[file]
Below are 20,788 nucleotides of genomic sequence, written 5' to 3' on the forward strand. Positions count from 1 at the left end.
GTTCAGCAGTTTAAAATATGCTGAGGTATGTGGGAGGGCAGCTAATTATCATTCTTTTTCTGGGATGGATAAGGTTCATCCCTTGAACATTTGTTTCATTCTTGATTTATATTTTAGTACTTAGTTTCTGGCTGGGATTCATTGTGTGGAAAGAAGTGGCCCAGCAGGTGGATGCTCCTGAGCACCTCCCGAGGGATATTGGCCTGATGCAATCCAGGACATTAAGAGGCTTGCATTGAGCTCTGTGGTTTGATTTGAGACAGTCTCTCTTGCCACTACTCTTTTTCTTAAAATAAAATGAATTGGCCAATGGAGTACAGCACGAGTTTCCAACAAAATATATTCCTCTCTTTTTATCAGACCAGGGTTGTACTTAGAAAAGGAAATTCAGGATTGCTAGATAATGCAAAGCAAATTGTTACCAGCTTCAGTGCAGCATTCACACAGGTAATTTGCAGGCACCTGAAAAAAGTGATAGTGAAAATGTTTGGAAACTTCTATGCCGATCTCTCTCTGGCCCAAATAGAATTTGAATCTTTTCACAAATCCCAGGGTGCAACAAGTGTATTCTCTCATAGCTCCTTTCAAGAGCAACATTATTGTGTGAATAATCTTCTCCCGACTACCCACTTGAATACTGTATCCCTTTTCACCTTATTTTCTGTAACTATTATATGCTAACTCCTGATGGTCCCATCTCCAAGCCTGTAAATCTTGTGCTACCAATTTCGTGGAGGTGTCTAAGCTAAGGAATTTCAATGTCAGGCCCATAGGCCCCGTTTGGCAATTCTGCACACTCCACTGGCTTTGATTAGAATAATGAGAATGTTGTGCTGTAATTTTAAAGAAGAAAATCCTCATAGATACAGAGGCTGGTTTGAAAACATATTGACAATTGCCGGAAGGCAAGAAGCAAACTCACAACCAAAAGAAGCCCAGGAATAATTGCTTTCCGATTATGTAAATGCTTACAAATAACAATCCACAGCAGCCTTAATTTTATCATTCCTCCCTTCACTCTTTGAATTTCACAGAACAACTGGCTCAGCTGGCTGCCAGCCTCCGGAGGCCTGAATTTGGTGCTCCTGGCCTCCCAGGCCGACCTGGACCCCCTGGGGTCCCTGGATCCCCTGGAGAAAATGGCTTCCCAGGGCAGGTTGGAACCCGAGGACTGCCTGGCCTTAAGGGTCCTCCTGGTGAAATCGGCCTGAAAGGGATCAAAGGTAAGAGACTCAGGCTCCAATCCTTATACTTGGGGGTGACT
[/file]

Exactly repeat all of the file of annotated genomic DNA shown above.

Below are 20,788 nucleotides of genomic sequence, written 5' to 3' on the forward strand. Positions count from 1 at the left end.
GTTCAGCAGTTTAAAATATGCTGAGGTATGTGGGAGGGCAGCTAATTATCATTCTTTTTCTGGGATGGATAAGGTTCATCCCTTGAACATTTGTTTCATTCTTGATTTATATTTTAGTACTTAGTTTCTGGCTGGGATTCATTGTGTGGAAAGAAGTGGCCCAGCAGGTGGATGCTCCTGAGCACCTCCCGAGGGATATTGGCCTGATGCAATCCAGGACATTAAGAGGCTTGCATTGAGCTCTGTGGTTTGATTTGAGACAGTCTCTCTTGCCACTACTCTTTTTCTTAAAATAAAATGAATTGGCCAATGGAGTACAGCACGAGTTTCCAACAAAATATATTCCTCTCTTTTTATCAGACCAGGGTTGTACTTAGAAAAGGAAATTCAGGATTGCTAGATAATGCAAAGCAAATTGTTACCAGCTTCAGTGCAGCATTCACACAGGTAATTTGCAGGCACCTGAAAAAAGTGATAGTGAAAATGTTTGGAAACTTCTATGCCGATCTCTCTCTGGCCCAAATAGAATTTGAATCTTTTCACAAATCCCAGGGTGCAACAAGTGTATTCTCTCATAGCTCCTTTCAAGAGCAACATTATTGTGTGAATAATCTTCTCCCGACTACCCACTTGAATACTGTATCCCTTTTCACCTTATTTTCTGTAACTATTATATGCTAACTCCTGATGGTCCCATCTCCAAGCCTGTAAATCTTGTGCTACCAATTTCGTGGAGGTGTCTAAGCTAAGGAATTTCAATGTCAGGCCCATAGGCCCCGTTTGGCAATTCTGCACACTCCACTGGCTTTGATTAGAATAATGAGAATGTTGTGCTGTAATTTTAAAGAAGAAAATCCTCATAGATACAGAGGCTGGTTTGAAAACATATTGACAATTGCCGGAAGGCAAGAAGCAAACTCACAACCAAAAGAAGCCCAGGAATAATTGCTTTCCGATTATGTAAATGCTTACAAATAACAATCCACAGCAGCCTTAATTTTATCATTCCTCCCTTCACTCTTTGAATTTCACAGAACAACTGGCTCAGCTGGCTGCCAGCCTCCGGAGGCCTGAATTTGGTGCTCCTGGCCTCCCAGGCCGACCTGGACCCCCTGGGGTCCCTGGATCCCCTGGAGAAAATGGCTTCCCAGGGCAGGTTGGAACCCGAGGACTGCCTGGCCTTAAGGGTCCTCCTGGTGAAATCGGCCTGAAAGGGATCAAAGGTAAGAGACTCAGGCTCCAATCCTTATACTTGGGGGTGACT